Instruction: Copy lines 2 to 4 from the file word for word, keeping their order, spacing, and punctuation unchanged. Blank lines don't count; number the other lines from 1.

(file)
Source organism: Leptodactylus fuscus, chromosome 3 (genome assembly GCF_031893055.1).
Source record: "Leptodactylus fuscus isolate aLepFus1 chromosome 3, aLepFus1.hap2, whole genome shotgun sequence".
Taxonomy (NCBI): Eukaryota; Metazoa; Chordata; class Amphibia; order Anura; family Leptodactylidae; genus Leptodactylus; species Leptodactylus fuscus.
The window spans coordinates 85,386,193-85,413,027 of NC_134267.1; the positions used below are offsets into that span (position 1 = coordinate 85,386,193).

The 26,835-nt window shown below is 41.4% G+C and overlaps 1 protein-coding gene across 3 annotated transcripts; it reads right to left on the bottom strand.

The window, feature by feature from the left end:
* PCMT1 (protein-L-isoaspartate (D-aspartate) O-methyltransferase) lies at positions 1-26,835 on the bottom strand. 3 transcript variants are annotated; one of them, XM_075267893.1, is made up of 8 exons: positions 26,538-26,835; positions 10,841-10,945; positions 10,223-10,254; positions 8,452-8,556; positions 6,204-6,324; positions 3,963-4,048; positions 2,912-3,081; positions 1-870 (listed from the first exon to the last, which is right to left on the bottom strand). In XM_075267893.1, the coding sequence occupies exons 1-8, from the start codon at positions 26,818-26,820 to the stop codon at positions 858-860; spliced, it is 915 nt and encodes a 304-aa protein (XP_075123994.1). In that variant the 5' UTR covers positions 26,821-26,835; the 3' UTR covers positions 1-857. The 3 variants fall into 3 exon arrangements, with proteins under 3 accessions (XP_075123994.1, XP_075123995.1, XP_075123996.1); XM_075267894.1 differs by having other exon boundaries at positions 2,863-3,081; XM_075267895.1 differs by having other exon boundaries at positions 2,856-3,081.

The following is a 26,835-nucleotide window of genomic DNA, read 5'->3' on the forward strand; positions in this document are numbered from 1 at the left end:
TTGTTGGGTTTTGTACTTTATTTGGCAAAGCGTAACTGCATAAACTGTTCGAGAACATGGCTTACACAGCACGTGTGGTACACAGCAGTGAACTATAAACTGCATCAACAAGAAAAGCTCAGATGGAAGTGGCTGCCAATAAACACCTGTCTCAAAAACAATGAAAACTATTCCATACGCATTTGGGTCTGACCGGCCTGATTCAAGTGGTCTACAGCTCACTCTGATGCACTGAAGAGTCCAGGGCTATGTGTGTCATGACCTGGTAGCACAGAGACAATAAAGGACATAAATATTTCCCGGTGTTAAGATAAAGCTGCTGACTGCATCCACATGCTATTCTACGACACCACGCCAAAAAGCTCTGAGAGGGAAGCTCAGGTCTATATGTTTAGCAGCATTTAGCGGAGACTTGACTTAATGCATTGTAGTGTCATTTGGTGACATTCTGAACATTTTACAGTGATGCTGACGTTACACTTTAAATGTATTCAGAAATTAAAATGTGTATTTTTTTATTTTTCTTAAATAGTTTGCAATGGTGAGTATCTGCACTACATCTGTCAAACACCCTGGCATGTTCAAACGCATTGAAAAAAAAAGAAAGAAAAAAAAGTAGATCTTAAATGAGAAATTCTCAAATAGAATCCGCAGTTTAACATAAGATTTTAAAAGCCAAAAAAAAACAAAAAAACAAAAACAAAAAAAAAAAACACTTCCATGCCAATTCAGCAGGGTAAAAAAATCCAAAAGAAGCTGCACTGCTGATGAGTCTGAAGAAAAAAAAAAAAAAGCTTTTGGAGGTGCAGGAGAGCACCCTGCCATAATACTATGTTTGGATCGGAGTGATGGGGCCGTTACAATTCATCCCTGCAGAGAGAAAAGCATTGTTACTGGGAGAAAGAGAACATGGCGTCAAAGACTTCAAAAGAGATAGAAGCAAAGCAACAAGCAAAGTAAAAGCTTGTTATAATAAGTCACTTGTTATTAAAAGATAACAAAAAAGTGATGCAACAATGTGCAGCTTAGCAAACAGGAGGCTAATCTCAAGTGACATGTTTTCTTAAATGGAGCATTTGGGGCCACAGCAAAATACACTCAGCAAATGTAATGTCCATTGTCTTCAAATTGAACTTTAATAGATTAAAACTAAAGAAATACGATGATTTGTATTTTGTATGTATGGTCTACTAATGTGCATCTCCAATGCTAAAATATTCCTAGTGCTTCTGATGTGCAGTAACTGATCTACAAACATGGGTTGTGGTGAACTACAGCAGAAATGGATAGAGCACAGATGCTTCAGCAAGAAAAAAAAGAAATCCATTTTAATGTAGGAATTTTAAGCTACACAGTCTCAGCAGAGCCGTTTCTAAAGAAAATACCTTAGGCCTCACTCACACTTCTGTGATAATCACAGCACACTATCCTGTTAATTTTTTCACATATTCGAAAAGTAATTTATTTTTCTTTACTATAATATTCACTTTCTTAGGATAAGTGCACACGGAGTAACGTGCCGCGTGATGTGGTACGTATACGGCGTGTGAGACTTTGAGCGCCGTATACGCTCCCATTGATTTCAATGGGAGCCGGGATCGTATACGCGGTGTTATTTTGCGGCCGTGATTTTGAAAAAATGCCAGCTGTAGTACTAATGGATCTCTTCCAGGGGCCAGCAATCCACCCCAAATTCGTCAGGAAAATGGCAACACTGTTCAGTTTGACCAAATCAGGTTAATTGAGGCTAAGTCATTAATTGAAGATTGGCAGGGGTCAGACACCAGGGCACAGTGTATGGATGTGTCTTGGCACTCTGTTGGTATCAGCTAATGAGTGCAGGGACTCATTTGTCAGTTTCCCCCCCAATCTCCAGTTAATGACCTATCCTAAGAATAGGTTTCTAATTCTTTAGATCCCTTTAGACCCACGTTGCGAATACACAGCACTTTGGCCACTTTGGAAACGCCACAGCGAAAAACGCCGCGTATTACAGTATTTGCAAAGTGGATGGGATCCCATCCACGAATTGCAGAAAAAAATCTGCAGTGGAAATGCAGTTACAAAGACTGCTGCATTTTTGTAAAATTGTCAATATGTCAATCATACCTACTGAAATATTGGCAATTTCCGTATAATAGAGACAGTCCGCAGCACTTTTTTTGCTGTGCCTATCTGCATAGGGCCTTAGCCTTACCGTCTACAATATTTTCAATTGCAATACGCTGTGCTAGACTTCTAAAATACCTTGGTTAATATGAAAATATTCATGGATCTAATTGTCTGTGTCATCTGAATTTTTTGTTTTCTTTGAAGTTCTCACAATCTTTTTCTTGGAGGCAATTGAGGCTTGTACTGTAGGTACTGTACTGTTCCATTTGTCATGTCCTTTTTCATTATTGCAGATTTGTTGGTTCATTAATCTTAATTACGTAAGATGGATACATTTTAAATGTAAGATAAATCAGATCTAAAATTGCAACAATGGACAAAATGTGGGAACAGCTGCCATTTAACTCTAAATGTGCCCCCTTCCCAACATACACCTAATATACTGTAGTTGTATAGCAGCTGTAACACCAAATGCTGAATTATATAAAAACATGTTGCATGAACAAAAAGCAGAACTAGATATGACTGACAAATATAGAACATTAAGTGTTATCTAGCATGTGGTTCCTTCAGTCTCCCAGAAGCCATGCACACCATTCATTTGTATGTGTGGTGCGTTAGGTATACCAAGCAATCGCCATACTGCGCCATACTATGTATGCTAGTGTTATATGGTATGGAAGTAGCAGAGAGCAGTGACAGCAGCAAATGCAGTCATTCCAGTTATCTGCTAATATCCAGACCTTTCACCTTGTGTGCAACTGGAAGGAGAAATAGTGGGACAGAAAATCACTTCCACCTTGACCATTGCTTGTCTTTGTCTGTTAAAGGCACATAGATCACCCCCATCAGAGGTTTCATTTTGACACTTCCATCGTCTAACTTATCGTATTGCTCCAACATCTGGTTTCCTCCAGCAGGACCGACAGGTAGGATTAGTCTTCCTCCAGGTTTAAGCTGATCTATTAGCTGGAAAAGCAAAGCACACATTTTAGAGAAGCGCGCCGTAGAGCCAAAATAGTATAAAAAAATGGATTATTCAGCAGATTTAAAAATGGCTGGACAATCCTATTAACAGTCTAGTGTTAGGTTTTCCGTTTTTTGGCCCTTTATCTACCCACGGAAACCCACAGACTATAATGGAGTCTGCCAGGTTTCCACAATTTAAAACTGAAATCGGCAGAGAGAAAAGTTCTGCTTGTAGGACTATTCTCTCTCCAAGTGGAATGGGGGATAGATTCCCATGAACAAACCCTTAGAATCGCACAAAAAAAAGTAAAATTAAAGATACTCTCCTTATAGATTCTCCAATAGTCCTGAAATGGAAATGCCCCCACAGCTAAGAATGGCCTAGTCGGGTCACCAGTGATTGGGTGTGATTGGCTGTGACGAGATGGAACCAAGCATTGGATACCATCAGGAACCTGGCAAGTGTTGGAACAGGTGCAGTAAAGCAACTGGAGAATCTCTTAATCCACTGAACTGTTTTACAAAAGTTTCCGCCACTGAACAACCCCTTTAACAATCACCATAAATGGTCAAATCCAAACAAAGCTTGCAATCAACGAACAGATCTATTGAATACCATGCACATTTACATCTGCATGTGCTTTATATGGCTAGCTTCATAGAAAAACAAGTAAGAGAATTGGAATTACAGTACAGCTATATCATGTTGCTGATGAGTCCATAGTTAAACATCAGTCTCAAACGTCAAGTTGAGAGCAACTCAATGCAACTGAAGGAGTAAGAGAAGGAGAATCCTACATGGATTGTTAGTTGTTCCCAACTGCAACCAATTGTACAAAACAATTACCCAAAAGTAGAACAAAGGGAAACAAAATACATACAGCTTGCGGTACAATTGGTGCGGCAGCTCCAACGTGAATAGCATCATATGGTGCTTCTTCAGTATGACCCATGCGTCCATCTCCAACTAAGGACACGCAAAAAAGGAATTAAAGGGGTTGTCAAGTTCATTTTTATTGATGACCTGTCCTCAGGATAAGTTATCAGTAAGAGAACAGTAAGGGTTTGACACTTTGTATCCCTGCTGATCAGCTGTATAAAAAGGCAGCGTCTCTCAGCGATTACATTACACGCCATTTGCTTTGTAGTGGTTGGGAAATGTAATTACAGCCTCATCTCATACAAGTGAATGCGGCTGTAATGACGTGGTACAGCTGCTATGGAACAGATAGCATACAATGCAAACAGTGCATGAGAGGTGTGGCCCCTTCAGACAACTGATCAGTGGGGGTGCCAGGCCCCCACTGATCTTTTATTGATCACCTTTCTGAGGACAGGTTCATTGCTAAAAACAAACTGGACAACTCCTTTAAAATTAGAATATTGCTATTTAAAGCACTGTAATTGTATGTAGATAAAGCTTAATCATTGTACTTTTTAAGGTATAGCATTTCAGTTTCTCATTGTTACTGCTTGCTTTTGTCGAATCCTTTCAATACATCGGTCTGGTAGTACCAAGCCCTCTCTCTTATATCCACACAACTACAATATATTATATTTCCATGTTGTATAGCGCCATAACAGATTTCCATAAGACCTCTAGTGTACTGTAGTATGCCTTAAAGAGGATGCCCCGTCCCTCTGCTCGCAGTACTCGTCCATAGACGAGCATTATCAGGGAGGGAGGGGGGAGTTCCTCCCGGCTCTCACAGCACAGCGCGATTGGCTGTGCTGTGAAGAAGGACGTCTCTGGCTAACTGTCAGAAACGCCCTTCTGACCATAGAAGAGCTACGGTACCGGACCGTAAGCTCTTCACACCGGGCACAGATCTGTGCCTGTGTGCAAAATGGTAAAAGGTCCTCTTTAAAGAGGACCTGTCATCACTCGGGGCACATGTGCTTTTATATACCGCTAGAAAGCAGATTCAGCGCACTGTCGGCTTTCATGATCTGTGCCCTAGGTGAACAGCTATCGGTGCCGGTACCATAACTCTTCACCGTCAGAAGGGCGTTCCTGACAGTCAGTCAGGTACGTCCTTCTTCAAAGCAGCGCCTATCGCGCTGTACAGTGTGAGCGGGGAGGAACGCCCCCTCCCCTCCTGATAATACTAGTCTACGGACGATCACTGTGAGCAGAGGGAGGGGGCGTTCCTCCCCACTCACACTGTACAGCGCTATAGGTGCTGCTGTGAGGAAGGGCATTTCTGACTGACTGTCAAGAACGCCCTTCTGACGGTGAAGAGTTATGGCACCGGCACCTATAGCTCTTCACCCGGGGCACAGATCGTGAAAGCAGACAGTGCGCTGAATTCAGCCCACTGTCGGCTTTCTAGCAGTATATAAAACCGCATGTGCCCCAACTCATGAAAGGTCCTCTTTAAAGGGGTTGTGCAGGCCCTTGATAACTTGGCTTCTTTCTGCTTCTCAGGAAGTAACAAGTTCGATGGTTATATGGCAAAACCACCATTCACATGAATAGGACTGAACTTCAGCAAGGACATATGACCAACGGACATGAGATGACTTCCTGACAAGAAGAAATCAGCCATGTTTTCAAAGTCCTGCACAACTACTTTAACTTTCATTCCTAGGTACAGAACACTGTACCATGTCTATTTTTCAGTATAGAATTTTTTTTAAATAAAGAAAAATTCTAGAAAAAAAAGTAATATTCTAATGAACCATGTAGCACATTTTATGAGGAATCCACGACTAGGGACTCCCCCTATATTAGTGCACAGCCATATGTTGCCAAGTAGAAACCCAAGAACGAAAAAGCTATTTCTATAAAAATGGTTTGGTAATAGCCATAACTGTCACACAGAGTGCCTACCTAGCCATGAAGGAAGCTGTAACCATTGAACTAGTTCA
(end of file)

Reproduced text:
Source record: "Leptodactylus fuscus isolate aLepFus1 chromosome 3, aLepFus1.hap2, whole genome shotgun sequence".
Taxonomy (NCBI): Eukaryota; Metazoa; Chordata; class Amphibia; order Anura; family Leptodactylidae; genus Leptodactylus; species Leptodactylus fuscus.
The window spans coordinates 85,386,193-85,413,027 of NC_134267.1; the positions used below are offsets into that span (position 1 = coordinate 85,386,193).